I have had many conversations over the last several weeks about stress. What both fascinates and concerns me is that there seems to be a perceived need for people to articulate, and even prove, that they are more stressed than others. It seems that many feel that, in order to be successful, they must also feel stress: “I am stressed; therefore, I must be doing things right and well.” To me, this is counterintuitive. Until people understand that you can be equally- if not more- successful and productive when well-rested, focused and present, we will always fight this supposed need to be stressed.
Over the weekend I began reading a book by Thomas L. Friedman entitled Thank You for Being Late: An Optimist’s Guide to Thriving in The Age of Acceleration, a book which just a few pages in, frames the notion of stress.
Friedman’s book reflects on the impact of the acceleration of technology, globalization and climate change all at once. In his analysis of acceleration, Friedman comments, “You don’t just move at a higher speed of change. The rate of change also gets faster and when the rate of change eventually exceeds the ability to adapt you get ‘dislocation.’ Dislocation is the state when a whole environment is being altered so quickly that everyone starts to feel they can’t keep up.” I have been noting for a long while that there seems to be an increasing ‘spin’ in society. I see technology, in particular, as a significant contributing factor. While providing great connection to and with people, technology has also created a perceived need for everyone to stay connected and, perhaps more detrimental through social media, always happy. As our girls are bombarded with pictures and messages, both the structure and content of social media change so quickly that it feels impossible to keep up. The way we interact, the skills we teach, and the environments for which we are responsible must acknowledge the presence of this rate of change and ensure that we are addressing it and adapting.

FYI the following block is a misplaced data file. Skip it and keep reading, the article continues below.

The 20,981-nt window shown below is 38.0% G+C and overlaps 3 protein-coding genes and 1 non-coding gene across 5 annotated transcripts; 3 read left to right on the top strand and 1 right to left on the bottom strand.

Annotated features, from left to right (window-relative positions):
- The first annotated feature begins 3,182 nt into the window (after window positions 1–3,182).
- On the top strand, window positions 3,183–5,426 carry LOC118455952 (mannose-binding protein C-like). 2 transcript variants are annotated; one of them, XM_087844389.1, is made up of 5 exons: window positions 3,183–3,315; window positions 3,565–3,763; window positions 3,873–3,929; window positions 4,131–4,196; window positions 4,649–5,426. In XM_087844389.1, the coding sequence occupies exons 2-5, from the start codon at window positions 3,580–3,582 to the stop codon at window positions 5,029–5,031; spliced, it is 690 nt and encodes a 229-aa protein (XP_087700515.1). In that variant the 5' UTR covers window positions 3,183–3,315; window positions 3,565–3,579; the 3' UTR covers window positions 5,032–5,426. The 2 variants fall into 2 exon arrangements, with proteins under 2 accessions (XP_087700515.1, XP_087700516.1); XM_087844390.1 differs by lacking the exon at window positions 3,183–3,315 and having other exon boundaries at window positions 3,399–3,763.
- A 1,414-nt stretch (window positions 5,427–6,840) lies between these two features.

How to deal with this rate of change in a way that is productive and achievable is important.
Friedman’s book was written as a result of him consciously pausing. As Friedman says, “In such a time, opting to pause and reflect, rather than to panic or withdraw, is a necessity…it is a way to increase the odds that you’ll better understand, and engage productively with, the world around you.” His words made me think of the times when dealing with uncertainty, and the tendency to figuratively ‘spin.’ It can be easy to do; however, this kind of reaction is unhelpful for individuals, and those around them, as it results in a climate of stress.
To adjust to the pace of change, we must remind ourselves to press the pause button- and reflect, and we must model that behaviour for others. While a little bit of stress and worry is sometimes an impetus to get things done, it is most certainly not a state to which one should aspire.